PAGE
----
-May 20, 2013-
3:00 -- The head of the IRS's labor union met with President Obama the day before the IRS launched its targeted program of Tea Party groups. Surely, it's just a coincidence.
4:00 -- Is Obama a flake? Here's an analysis that supports the conclusion that he is.
5:00 -- Shariah law in North Carolina - is it needed or are Republican lawmakers just scaremongering?
-May 21, 2013-
3:00 -- The Asheville TEA Party protests outisde the local IRS offices. Plus, french fries & curly fries.
4:00 -- French fries, curly fries, drive-ins, and radio frequency waves. Plus, if you had to pick a species of infestation, what would it be?
5:00 -- Pete's battles flies in his apartment. Plus, trivia!
-May 22, 2013-
4:00 -- The folks from Mountain Xpress drop by to chat about the latest edition on news stands today.
-May 23, 2013-
-May 24, 2013-
As the electoral dust settles and Republicans discuss what went wrong and how to improve their appeal, the analysis on the Left has been focusing on how the American electorate is changing - to the benefit of Democrats.
It's a narrative that the Obama campaign has capitalized on through its target marketing efforts, if not explicitly articulated.
Leftie talking head and author John Heileman at NY Magazine talks about how different the crowds look at the competing campaigns' Election Night parties:
Here was the Obama coalition in all its rainbow glory: black and white, yellow and brown, and still strikingly youthful. A tableau, in other words, at radical variance with the crowds at the Romney events I'd attended over the weekend and for months before, which were among the most homogenously ultra-Caucasian of any I've ever encountered for a major-party nominee in twenty years in this business.
This is a common attack that the Left uses against the GOP. While the crowds are, indeed, more monochromatic at Romney events, the underlying and unspoken allegation is that the message of the GOP is only appealing to whites BECAUSE they are white. Somehow we are to believe that the idea of limited government intervention in our lives is something inherently attractive to only one race of people.
To this point, Heileman lays bare the Obama camp's strategy:
... Chicago's plan [was] to focus laser-like on four key voting blocs: African-Americans, Hispanics, college-educated white women, and voters of all ethnicities aged 18-29. At bottom, their theory of the case was that, despite the fragility of the recovery and the doubts that many voters had about Obama's capacity to put America firmly back on the road to prosperity, the deft and aggressive exploitation of coalition politics (along with the ruthless disqualification of Romney as a credible occupant of the Oval Office) could secure the president a second term. That in 2012, in other words, demographics would trump economics.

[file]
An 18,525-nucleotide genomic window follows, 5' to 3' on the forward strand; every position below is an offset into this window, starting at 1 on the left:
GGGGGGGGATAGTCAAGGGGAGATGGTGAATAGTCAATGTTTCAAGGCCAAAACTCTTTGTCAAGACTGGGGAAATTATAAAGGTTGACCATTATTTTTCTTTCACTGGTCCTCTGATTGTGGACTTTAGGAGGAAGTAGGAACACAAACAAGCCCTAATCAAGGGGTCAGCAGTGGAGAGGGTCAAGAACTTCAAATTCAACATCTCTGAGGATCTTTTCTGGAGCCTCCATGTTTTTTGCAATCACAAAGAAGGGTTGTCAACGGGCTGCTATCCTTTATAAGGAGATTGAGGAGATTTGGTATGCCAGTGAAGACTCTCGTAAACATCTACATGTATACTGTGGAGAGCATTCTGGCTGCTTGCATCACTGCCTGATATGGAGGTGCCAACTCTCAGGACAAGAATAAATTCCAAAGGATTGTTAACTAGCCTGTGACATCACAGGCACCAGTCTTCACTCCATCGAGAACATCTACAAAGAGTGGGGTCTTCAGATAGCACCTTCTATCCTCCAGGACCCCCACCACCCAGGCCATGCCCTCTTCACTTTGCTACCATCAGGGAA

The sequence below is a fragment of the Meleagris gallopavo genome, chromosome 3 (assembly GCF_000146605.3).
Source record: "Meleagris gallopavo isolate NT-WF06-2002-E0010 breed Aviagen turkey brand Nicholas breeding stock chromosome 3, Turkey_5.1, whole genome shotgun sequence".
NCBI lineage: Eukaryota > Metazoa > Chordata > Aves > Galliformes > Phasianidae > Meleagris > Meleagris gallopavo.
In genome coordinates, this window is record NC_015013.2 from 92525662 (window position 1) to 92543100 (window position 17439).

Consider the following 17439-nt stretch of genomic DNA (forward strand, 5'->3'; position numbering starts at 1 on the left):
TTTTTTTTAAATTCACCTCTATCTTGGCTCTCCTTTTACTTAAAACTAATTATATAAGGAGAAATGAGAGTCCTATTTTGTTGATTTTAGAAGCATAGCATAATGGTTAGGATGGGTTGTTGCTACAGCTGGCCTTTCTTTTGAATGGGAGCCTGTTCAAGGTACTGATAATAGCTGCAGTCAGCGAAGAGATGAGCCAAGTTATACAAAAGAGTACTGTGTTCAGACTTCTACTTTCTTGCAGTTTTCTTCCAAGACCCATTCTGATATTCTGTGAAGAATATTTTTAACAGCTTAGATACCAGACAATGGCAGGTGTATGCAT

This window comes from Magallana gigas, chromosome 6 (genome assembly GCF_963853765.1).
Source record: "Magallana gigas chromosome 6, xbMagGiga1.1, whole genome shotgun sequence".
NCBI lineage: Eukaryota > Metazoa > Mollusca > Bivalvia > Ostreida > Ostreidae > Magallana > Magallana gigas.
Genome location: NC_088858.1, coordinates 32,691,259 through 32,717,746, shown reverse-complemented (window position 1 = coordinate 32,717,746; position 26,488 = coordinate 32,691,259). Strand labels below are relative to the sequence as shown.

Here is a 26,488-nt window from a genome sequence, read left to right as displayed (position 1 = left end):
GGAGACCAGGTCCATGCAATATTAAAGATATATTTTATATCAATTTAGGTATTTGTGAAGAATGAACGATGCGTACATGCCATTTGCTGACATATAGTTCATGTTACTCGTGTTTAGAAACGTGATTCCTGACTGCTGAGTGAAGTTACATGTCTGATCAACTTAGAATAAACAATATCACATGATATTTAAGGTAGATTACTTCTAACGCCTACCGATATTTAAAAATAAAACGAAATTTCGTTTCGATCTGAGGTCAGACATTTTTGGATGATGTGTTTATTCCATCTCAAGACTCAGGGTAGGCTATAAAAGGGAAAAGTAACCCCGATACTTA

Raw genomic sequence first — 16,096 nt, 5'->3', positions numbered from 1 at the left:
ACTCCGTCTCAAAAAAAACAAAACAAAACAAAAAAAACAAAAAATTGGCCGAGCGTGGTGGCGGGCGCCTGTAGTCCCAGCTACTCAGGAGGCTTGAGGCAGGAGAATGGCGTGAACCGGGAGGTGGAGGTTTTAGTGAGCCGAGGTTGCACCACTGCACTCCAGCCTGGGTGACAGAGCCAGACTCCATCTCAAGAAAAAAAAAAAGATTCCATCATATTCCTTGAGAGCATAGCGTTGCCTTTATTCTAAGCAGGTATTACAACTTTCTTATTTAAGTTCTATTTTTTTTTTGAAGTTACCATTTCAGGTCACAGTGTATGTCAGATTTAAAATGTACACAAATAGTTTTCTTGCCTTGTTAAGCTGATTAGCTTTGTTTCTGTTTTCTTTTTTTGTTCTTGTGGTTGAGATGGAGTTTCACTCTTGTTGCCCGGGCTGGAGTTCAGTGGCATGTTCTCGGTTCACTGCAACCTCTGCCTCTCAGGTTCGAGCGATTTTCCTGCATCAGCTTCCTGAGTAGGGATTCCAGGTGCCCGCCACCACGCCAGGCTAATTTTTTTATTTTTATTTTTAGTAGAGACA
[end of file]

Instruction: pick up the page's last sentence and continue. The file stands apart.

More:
But is it really "demographics?" Heileman comes dangerously close (for a Leftist, at least) to identifying the strategy for what it is. He calls it the "aggressive exploitation of coalition politics." I think that's just a nice way of saying "identity politics."
The website Dictionary.com defines identity politics as "political activity or movements based on or catering to the cultural, ethnic gender, racial, religious, or social interests that characterize a group identity.
Stanley Fish at the NY Times had this definition:
You’re practicing identity politics when you vote for or against someone because of his or her skin color, ethnicity, religion, gender, sexual orientation, or any other marker that leads you to say yes or no independently of a candidate’s ideas or policies.
The President began targeting these groups since 2008, with messages that would appeal speifically to the members of the groups. Then the campaign wrote off the rest of the electorate.
Blacks - A longtime reliable voting bloc for Democrats, African-Americans continued to turnout for the first black president. If the day ever comes when blacks don't vote 90% for Democrats, the party is going to be some serious trouble. It might never win another national election. It's also unclear if this voting bloc will continue to turnout at 2008 and 2012 lelevs if the nominee is white.
Latinos - The President decided just months before the election to not enforce US law by deporting certain illegal immigrants (the so-called "Dreamers," who are kids who were brought to the US at a young age and have been raised here ever since). The issuance of the Executive Order convinced enough Hispanics that Obama really will do something about immigration reform (even though he hasn't for his first term).
College kids - The President promised that student loans would be cheaper because the interest rates on government loans would be kept artificially low - at least until the market forces kick in. You can fool the voters but you cannot fool the marketplace. But who cares? The crash on that will come after Obama's re-election.
College-educated white women - The "War on Women" and the Lily Ledbetter Act. Need I say any more?
The question for the GOP is whether it will engage in this type of micro-targeting in 2016. (Some might call it pandering.)
But one of the biggest lessons learned in this election: The Republican Party, once again, failed to turn out its voters - despite lots of loud talk and chest-thumping by GOP officials and surrogates.
In 2016, the faithful will be hard-pressed to believe that Republican Get Out The Vote efforts will be any better.